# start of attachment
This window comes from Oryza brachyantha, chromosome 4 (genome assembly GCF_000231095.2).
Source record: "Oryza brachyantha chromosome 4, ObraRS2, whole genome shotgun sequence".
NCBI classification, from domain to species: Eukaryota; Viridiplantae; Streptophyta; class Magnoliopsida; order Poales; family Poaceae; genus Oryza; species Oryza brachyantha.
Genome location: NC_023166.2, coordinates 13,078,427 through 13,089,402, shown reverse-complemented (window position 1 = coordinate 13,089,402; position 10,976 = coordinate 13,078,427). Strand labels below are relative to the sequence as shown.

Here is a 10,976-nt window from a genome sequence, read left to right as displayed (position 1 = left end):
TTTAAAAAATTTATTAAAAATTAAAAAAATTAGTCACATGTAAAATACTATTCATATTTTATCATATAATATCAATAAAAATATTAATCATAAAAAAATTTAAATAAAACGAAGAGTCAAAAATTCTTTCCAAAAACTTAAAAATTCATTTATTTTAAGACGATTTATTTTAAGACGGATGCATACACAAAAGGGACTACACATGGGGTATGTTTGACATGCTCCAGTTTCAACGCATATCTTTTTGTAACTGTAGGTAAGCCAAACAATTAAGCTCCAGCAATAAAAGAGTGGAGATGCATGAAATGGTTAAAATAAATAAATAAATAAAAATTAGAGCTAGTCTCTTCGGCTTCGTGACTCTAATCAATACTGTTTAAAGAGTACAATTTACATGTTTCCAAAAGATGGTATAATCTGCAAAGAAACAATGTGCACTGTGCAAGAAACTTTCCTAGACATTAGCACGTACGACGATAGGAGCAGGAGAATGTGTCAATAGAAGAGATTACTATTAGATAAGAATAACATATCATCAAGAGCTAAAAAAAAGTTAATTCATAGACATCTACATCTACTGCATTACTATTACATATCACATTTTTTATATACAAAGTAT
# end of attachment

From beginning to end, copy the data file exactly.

This window comes from Oryza brachyantha, chromosome 4 (genome assembly GCF_000231095.2).
Source record: "Oryza brachyantha chromosome 4, ObraRS2, whole genome shotgun sequence".
NCBI classification, from domain to species: Eukaryota; Viridiplantae; Streptophyta; class Magnoliopsida; order Poales; family Poaceae; genus Oryza; species Oryza brachyantha.
Genome location: NC_023166.2, coordinates 13,078,427 through 13,089,402, shown reverse-complemented (window position 1 = coordinate 13,089,402; position 10,976 = coordinate 13,078,427). Strand labels below are relative to the sequence as shown.

Here is a 10,976-nt window from a genome sequence, read left to right as displayed (position 1 = left end):
TTTAAAAAATTTATTAAAAATTAAAAAAATTAGTCACATGTAAAATACTATTCATATTTTATCATATAATATCAATAAAAATATTAATCATAAAAAAATTTAAATAAAACGAAGAGTCAAAAATTCTTTCCAAAAACTTAAAAATTCATTTATTTTAAGACGATTTATTTTAAGACGGATGCATACACAAAAGGGACTACACATGGGGTATGTTTGACATGCTCCAGTTTCAACGCATATCTTTTTGTAACTGTAGGTAAGCCAAACAATTAAGCTCCAGCAATAAAAGAGTGGAGATGCATGAAATGGTTAAAATAAATAAATAAATAAAAATTAGAGCTAGTCTCTTCGGCTTCGTGACTCTAATCAATACTGTTTAAAGAGTACAATTTACATGTTTCCAAAAGATGGTATAATCTGCAAAGAAACAATGTGCACTGTGCAAGAAACTTTCCTAGACATTAGCACGTACGACGATAGGAGCAGGAGAATGTGTCAATAGAAGAGATTACTATTAGATAAGAATAACATATCATCAAGAGCTAAAAAAAAGTTAATTCATAGACATCTACATCTACTGCATTACTATTACATATCACATTTTTTATATACAAAGTAT